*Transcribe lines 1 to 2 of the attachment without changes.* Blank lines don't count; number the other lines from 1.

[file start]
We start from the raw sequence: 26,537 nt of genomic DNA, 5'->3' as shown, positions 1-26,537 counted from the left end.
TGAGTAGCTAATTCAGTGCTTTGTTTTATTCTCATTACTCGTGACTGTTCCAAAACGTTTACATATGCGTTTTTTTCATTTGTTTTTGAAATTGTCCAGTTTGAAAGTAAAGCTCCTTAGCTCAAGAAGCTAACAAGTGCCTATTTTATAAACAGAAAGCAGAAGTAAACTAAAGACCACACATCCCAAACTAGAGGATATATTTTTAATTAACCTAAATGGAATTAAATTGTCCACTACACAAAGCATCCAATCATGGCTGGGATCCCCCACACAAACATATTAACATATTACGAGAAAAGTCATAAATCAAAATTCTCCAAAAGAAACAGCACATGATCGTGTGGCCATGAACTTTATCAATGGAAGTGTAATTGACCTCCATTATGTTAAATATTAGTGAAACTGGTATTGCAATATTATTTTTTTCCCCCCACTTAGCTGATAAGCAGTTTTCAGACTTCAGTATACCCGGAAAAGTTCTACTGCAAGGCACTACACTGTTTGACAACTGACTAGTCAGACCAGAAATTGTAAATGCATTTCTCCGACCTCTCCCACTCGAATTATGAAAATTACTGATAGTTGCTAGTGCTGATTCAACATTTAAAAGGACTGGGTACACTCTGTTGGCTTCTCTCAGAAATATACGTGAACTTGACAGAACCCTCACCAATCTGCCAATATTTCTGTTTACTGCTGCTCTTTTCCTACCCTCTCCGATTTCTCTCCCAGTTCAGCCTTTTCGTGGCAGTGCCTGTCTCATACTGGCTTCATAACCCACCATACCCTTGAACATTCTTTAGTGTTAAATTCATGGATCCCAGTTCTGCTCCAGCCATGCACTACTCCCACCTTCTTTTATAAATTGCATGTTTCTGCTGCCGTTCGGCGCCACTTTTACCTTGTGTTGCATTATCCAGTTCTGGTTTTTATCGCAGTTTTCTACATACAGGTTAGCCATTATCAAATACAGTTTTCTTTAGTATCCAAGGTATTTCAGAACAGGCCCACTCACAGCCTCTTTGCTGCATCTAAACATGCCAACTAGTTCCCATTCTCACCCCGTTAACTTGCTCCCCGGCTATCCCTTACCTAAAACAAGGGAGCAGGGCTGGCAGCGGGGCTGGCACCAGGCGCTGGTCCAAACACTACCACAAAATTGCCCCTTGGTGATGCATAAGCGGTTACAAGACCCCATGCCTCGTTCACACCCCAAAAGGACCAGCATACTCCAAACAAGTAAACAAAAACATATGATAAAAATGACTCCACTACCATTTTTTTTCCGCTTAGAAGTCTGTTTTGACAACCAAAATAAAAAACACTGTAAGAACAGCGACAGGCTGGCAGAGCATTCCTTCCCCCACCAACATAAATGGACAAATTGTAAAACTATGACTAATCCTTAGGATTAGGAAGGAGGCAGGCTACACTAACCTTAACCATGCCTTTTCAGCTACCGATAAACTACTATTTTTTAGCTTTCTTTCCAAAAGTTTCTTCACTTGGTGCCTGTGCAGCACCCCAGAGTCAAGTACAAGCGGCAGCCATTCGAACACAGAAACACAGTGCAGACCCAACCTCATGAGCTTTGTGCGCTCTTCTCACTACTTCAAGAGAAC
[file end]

We start from the raw sequence: 26,537 nt of genomic DNA, 5'->3' as shown, positions 1-26,537 counted from the left end.
TGAGTAGCTAATTCAGTGCTTTGTTTTATTCTCATTACTCGTGACTGTTCCAAAACGTTTACATATGCGTTTTTTTCATTTGTTTTTGAAATTGTCCAGTTTGAAAGTAAAGCTCCTTAGCTCAAGAAGCTAACAAGTGCCTATTTTATAAACAGAAAGCAGAAGTAAACTAAAGACCACACATCCCAAACTAGAGGATATATTTTTAATTAACCTAAATGGAATTAAATTGTCCACTACACAAAGCATCCAATCATGGCTGGGATCCCCCACACAAACATATTAACATATTACGAGAAAAGTCATAAATCAAAATTCTCCAAAAGAAACAGCACATGATCGTGTGGCCATGAACTTTATCAATGGAAGTGTAATTGACCTCCATTATGTTAAATATTAGTGAAACTGGTATTGCAATATTATTTTTTTCCCCCCACTTAGCTGATAAGCAGTTTTCAGACTTCAGTATACCCGGAAAAGTTCTACTGCAAGGCACTACACTGTTTGACAACTGACTAGTCAGACCAGAAATTGTAAATGCATTTCTCCGACCTCTCCCACTCGAATTATGAAAATTACTGATAGTTGCTAGTGCTGATTCAACATTTAAAAGGACTGGGTACACTCTGTTGGCTTCTCTCAGAAATATACGTGAACTTGACAGAACCCTCACCAATCTGCCAATATTTCTGTTTACTGCTGCTCTTTTCCTACCCTCTCCGATTTCTCTCCCAGTTCAGCCTTTTCGTGGCAGTGCCTGTCTCATACTGGCTTCATAACCCACCATACCCTTGAACATTCTTTAGTGTTAAATTCATGGATCCCAGTTCTGCTCCAGCCATGCACTACTCCCACCTTCTTTTATAAATTGCATGTTTCTGCTGCCGTTCGGCGCCACTTTTACCTTGTGTTGCATTATCCAGTTCTGGTTTTTATCGCAGTTTTCTACATACAGGTTAGCCATTATCAAATACAGTTTTCTTTAGTATCCAAGGTATTTCAGAACAGGCCCACTCACAGCCTCTTTGCTGCATCTAAACATGCCAACTAGTTCCCATTCTCACCCCGTTAACTTGCTCCCCGGCTATCCCTTACCTAAAACAAGGGAGCAGGGCTGGCAGCGGGGCTGGCACCAGGCGCTGGTCCAAACACTACCACAAAATTGCCCCTTGGTGATGCATAAGCGGTTACAAGACCCCATGCCTCGTTCACACCCCAAAAGGACCAGCATACTCCAAACAAGTAAACAAAAACATATGATAAAAATGACTCCACTACCATTTTTTTTCCGCTTAGAAGTCTGTTTTGACAACCAAAATAAAAAACACTGTAAGAACAGCGACAGGCTGGCAGAGCATTCCTTCCCCCACCAACATAAATGGACAAATTGTAAAACTATGACTAATCCTTAGGATTAGGAAGGAGGCAGGCTACACTAACCTTAACCATGCCTTTTCAGCTACCGATAAACTACTATTTTTTAGCTTTCTTTCCAAAAGTTTCTTCACTTGGTGCCTGTGCAGCACCCCAGAGTCAAGTACAAGCGGCAGCCATTCGAACACAGAAACACAGTGCAGACCCAACCTCATGAGCTTTGTGCGCTCTTCTCACTACTTCAAGAGAAC